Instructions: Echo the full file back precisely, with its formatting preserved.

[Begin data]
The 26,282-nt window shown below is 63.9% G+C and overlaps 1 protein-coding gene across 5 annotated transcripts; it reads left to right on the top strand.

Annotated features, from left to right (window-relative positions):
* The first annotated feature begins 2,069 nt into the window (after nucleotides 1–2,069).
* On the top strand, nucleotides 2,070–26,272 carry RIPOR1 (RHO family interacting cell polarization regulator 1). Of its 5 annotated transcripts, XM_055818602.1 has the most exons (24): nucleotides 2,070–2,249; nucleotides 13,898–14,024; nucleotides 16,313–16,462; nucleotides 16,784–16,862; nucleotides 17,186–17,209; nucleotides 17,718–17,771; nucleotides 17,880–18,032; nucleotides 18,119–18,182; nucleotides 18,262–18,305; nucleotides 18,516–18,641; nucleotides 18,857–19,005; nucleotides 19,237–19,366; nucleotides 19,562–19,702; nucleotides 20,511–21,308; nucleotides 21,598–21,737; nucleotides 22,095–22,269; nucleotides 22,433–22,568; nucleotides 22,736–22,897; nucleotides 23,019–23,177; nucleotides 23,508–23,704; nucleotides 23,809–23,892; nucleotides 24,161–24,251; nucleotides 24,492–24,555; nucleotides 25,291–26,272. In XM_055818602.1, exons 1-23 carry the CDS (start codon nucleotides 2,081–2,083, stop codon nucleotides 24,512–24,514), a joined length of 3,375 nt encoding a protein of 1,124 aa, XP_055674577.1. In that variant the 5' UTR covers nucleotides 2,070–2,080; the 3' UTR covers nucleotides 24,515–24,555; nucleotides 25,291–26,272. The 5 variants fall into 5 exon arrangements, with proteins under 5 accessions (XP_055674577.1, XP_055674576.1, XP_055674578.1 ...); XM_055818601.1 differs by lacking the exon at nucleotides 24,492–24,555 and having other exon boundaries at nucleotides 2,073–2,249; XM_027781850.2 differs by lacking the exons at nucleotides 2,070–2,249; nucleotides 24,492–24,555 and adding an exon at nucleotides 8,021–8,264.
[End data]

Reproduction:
The 26,282-nt window shown below is 63.9% G+C and overlaps 1 protein-coding gene across 5 annotated transcripts; it reads left to right on the top strand.

Annotated features, from left to right (window-relative positions):
* The first annotated feature begins 2,069 nt into the window (after nucleotides 1–2,069).
* On the top strand, nucleotides 2,070–26,272 carry RIPOR1 (RHO family interacting cell polarization regulator 1). Of its 5 annotated transcripts, XM_055818602.1 has the most exons (24): nucleotides 2,070–2,249; nucleotides 13,898–14,024; nucleotides 16,313–16,462; nucleotides 16,784–16,862; nucleotides 17,186–17,209; nucleotides 17,718–17,771; nucleotides 17,880–18,032; nucleotides 18,119–18,182; nucleotides 18,262–18,305; nucleotides 18,516–18,641; nucleotides 18,857–19,005; nucleotides 19,237–19,366; nucleotides 19,562–19,702; nucleotides 20,511–21,308; nucleotides 21,598–21,737; nucleotides 22,095–22,269; nucleotides 22,433–22,568; nucleotides 22,736–22,897; nucleotides 23,019–23,177; nucleotides 23,508–23,704; nucleotides 23,809–23,892; nucleotides 24,161–24,251; nucleotides 24,492–24,555; nucleotides 25,291–26,272. In XM_055818602.1, exons 1-23 carry the CDS (start codon nucleotides 2,081–2,083, stop codon nucleotides 24,512–24,514), a joined length of 3,375 nt encoding a protein of 1,124 aa, XP_055674577.1. In that variant the 5' UTR covers nucleotides 2,070–2,080; the 3' UTR covers nucleotides 24,515–24,555; nucleotides 25,291–26,272. The 5 variants fall into 5 exon arrangements, with proteins under 5 accessions (XP_055674577.1, XP_055674576.1, XP_055674578.1 ...); XM_055818601.1 differs by lacking the exon at nucleotides 24,492–24,555 and having other exon boundaries at nucleotides 2,073–2,249; XM_027781850.2 differs by lacking the exons at nucleotides 2,070–2,249; nucleotides 24,492–24,555 and adding an exon at nucleotides 8,021–8,264.